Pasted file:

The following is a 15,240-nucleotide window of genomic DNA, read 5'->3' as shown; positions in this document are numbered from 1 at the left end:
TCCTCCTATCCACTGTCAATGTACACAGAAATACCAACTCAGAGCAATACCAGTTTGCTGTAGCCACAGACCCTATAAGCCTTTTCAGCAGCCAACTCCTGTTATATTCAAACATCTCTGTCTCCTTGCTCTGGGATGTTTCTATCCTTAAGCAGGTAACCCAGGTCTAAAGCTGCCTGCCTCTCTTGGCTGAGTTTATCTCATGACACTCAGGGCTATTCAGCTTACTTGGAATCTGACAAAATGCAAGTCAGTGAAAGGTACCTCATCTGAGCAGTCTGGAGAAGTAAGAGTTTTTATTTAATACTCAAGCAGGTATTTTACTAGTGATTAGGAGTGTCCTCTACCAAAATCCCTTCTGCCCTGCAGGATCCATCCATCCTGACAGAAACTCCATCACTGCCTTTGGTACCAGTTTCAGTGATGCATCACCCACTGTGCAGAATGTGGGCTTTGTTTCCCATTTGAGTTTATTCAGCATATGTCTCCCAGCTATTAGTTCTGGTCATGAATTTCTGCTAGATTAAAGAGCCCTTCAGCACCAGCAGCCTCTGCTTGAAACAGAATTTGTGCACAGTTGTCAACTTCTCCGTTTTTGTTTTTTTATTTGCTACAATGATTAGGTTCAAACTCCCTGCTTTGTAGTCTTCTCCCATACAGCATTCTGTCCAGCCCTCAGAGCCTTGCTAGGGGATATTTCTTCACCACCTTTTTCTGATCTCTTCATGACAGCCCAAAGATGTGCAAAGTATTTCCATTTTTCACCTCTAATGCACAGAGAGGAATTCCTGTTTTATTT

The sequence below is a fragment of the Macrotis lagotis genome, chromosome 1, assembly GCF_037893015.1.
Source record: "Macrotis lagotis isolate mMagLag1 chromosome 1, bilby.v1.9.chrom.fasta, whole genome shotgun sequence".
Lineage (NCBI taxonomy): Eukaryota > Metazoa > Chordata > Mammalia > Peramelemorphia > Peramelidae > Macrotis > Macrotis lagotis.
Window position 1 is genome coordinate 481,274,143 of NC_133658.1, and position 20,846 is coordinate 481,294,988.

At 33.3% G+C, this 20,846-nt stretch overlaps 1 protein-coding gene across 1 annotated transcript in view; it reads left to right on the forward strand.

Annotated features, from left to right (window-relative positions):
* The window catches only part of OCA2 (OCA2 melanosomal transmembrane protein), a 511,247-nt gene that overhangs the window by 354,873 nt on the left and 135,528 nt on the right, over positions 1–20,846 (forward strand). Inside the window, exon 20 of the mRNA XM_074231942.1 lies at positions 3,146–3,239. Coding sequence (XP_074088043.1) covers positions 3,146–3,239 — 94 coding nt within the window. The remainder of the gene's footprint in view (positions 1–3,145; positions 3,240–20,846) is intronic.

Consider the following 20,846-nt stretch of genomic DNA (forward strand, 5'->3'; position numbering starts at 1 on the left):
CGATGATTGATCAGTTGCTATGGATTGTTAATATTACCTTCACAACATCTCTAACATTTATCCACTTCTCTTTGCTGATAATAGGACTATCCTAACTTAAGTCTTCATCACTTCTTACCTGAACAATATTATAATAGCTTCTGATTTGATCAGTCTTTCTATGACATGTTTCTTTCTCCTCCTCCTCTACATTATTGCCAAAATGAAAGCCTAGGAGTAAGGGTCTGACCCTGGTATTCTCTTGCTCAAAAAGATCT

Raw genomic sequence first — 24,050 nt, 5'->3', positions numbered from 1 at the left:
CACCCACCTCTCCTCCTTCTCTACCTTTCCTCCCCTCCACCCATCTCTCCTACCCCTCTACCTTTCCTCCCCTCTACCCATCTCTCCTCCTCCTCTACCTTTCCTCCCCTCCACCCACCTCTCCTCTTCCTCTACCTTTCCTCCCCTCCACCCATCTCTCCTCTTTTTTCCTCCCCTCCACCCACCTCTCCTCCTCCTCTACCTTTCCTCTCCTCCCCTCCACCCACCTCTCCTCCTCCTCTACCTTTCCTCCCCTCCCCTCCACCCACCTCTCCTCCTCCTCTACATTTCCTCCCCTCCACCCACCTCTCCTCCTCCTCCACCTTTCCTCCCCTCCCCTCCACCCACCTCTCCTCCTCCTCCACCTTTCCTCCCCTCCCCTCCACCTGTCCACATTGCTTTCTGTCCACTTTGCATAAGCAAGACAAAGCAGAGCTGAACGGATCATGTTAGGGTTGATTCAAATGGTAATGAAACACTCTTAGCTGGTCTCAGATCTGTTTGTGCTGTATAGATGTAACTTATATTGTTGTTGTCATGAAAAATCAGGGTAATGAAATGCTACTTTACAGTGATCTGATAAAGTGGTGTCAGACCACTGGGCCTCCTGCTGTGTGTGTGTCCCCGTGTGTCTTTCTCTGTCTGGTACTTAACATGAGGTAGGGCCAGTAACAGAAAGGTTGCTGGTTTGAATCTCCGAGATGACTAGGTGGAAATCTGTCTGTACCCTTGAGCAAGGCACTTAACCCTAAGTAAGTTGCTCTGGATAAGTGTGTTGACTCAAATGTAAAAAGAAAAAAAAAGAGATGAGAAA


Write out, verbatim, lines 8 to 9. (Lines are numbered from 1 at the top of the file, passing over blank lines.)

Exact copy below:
Annotated features, from left to right (window-relative positions):
* The window catches only part of OCA2 (OCA2 melanosomal transmembrane protein), a 511,247-nt gene that overhangs the window by 354,873 nt on the left and 135,528 nt on the right, over positions 1–20,846 (forward strand). Inside the window, exon 20 of the mRNA XM_074231942.1 lies at positions 3,146–3,239. Coding sequence (XP_074088043.1) covers positions 3,146–3,239 — 94 coding nt within the window. The remainder of the gene's footprint in view (positions 1–3,145; positions 3,240–20,846) is intronic.